fbpx
X

Quality Statement

Pacific Biosciences is committed to providing high-quality products that meet customer expectations and comply with regulations. We will achieve these goals by adhering to and maintaining an effective quality-management system designed to ensure product quality, performance, and safety.

X

Image Use Agreement

By downloading, copying, or making any use of the images located on this website (“Site”) you acknowledge that you have read and understand, and agree to, the terms of this Image Usage Agreement, as well as the terms provided on the Legal Notices webpage, which together govern your use of the images as provided below. If you do not agree to such terms, do not download, copy or use the images in any way, unless you have written permission signed by an authorized Pacific Biosciences representative.

Subject to the terms of this Agreement and the terms provided on the Legal Notices webpage (to the extent they do not conflict with the terms of this Agreement), you may use the images on the Site solely for (a) editorial use by press and/or industry analysts, (b) in connection with a normal, peer-reviewed, scientific publication, book or presentation, or the like. You may not alter or modify any image, in whole or in part, for any reason. You may not use any image in a manner that misrepresents the associated Pacific Biosciences product, service or technology or any associated characteristics, data, or properties thereof. You also may not use any image in a manner that denotes some representation or warranty (express, implied or statutory) from Pacific Biosciences of the product, service or technology. The rights granted by this Agreement are personal to you and are not transferable by you to another party.

You, and not Pacific Biosciences, are responsible for your use of the images. You acknowledge and agree that any misuse of the images or breach of this Agreement will cause Pacific Biosciences irreparable harm. Pacific Biosciences is either an owner or licensee of the image, and not an agent for the owner. You agree to give Pacific Biosciences a credit line as follows: "Courtesy of Pacific Biosciences of California, Inc., Menlo Park, CA, USA" and also include any other credits or acknowledgments noted by Pacific Biosciences. You must include any copyright notice originally included with the images on all copies.

IMAGES ARE PROVIDED BY Pacific Biosciences ON AN "AS-IS" BASIS. Pacific Biosciences DISCLAIMS ALL REPRESENTATIONS AND WARRANTIES, EXPRESS, IMPLIED OR STATUTORY, INCLUDING, BUT NOT LIMITED TO, NON-INFRINGEMENT, OWNERSHIP, MERCHANTABILITY AND FITNESS FOR A PARTICULAR PURPOSE. IN NO EVENT SHALL Pacific Biosciences BE LIABLE FOR ANY DIRECT, INDIRECT, INCIDENTAL, PUNITIVE, OR CONSEQUENTIAL DAMAGES OF ANY KIND WHATSOEVER WITH RESPECT TO THE IMAGES.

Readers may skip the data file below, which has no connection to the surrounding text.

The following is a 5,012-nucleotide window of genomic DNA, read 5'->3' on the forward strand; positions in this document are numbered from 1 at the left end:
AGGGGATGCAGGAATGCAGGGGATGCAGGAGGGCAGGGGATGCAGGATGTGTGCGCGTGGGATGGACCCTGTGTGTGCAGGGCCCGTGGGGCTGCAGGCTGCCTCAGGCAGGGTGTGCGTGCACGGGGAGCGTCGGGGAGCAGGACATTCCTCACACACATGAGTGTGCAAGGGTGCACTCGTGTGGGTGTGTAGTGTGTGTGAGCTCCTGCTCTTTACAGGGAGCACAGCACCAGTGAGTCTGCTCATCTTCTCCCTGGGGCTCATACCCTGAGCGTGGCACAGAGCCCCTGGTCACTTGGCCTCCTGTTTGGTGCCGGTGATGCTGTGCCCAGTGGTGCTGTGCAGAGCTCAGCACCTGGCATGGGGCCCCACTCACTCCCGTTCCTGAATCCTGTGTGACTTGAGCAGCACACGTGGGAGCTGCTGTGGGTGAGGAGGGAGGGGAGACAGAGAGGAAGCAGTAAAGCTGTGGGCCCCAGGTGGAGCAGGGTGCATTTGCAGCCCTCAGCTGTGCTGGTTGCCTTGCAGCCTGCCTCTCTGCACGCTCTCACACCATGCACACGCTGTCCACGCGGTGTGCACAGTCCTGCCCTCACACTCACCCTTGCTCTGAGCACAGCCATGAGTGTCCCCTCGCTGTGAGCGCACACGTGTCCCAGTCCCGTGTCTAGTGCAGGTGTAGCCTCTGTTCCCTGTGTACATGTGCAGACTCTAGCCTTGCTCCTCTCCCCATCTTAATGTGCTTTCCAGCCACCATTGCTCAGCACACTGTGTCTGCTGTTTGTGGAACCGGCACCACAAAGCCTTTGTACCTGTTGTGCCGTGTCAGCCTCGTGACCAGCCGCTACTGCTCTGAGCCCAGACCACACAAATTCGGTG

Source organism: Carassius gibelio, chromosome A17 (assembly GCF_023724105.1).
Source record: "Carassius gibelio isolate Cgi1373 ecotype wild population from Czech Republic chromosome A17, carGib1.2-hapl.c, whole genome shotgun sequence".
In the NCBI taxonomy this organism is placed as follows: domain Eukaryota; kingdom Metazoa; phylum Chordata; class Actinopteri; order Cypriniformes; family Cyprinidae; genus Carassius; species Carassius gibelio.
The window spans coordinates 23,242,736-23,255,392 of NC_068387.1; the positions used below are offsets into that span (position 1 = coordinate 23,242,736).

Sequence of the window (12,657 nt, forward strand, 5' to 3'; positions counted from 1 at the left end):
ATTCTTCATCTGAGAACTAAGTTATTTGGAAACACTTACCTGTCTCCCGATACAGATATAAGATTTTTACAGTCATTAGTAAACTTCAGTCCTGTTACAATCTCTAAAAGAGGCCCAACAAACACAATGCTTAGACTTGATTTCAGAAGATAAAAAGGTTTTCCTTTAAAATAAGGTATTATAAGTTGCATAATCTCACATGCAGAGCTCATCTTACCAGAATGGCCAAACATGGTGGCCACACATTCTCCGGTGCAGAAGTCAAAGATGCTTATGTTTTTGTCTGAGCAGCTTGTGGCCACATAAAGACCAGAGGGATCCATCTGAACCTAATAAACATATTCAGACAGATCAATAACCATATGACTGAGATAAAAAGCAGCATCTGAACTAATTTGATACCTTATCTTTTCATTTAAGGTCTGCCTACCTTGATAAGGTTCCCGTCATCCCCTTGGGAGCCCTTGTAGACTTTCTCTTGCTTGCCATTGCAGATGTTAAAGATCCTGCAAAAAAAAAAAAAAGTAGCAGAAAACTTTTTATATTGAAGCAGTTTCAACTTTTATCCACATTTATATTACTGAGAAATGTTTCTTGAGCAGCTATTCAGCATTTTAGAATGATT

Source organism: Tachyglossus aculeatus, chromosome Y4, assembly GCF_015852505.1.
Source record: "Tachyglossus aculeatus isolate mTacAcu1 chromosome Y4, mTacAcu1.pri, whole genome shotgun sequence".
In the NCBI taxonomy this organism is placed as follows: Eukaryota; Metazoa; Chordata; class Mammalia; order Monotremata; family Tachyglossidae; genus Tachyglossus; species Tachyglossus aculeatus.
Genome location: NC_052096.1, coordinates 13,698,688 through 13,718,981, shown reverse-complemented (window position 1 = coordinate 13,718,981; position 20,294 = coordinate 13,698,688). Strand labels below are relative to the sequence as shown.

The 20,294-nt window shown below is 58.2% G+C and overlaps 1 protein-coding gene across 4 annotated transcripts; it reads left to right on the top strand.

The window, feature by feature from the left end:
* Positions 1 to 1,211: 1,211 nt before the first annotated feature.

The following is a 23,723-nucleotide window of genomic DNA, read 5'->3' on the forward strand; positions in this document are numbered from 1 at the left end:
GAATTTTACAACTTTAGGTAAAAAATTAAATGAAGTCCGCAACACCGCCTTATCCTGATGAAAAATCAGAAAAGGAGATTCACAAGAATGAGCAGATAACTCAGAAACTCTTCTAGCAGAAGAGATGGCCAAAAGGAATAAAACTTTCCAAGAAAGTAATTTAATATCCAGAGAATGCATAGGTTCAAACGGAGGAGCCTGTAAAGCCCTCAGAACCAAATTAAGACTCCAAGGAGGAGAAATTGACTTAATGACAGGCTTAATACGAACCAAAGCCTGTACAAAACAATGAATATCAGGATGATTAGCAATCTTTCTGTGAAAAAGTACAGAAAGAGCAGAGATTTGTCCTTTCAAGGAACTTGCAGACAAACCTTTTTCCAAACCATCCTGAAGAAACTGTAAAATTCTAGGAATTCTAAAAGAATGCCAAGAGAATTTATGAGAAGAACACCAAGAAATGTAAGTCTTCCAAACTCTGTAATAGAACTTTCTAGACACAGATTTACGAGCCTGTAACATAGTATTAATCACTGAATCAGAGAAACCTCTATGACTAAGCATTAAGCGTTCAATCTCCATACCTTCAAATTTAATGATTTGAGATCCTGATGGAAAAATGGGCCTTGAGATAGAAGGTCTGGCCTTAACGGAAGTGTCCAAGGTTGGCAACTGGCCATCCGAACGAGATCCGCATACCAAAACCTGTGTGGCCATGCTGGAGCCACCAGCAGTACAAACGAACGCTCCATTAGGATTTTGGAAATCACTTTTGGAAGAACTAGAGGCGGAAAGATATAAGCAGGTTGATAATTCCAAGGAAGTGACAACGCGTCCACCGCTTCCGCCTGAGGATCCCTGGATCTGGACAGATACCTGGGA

You agree that Pacific Biosciences may terminate your access to and use of the images located on the PacificBiosciences.com website at any time and without prior notice, if it considers you to have violated any of the terms of this Image Use Agreement. You agree to indemnify, defend and hold harmless Pacific Biosciences, its officers, directors, employees, agents, licensors, suppliers and any third party information providers to the Site from and against all losses, expenses, damages and costs, including reasonable attorneys' fees, resulting from any violation by you of the terms of this Image Use Agreement or Pacific Biosciences' termination of your access to or use of the Site. Termination will not affect Pacific Biosciences' rights or your obligations which accrued before the termination.

I have read and understand, and agree to, the Image Usage Agreement.

I disagree and would like to return to the Pacific Biosciences home page.

Pacific Biosciences
Contact:
Tuesday, June 1, 2021

Building a platinum human genome assembly from single haplotype human genomes generated from long molecule sequencing

The human reference sequence has provided a foundation for studies of genome structure, human variation, evolutionary biology, and disease. At the time the reference was originally completed there were some loci recalcitrant to closure; however, the degree to which structural variation and diversity affected our ability to produce a representative genome sequence at these loci was still unknown. Many of these regions in the genome are associated with large, repetitive sequences and exhibit complex allelic diversity such producing a single, haploid representation is not possible. To overcome this challenge, we have sequenced DNA from two hydatidiform moles (CHM1 and CHM13),…

Read More »

Tuesday, June 1, 2021

Targeted SMRT Sequencing of difficult regions of the genome using a Cas9, non-amplification based method

Targeted sequencing has proven to be an economical means of obtaining sequence information for one or more defined regions of a larger genome. However, most target enrichment methods are reliant upon some form of amplification. Amplification removes the epigenetic marks present in native DNA, and some genomic regions, such as those with extreme GC content and repetitive sequences, are recalcitrant to faithful amplification. Yet, a large number of genetic disorders are caused by expansions of repeat sequences. Furthermore, for some disorders, methylation status has been shown to be a key factor in the mechanism of disease. We have developed a…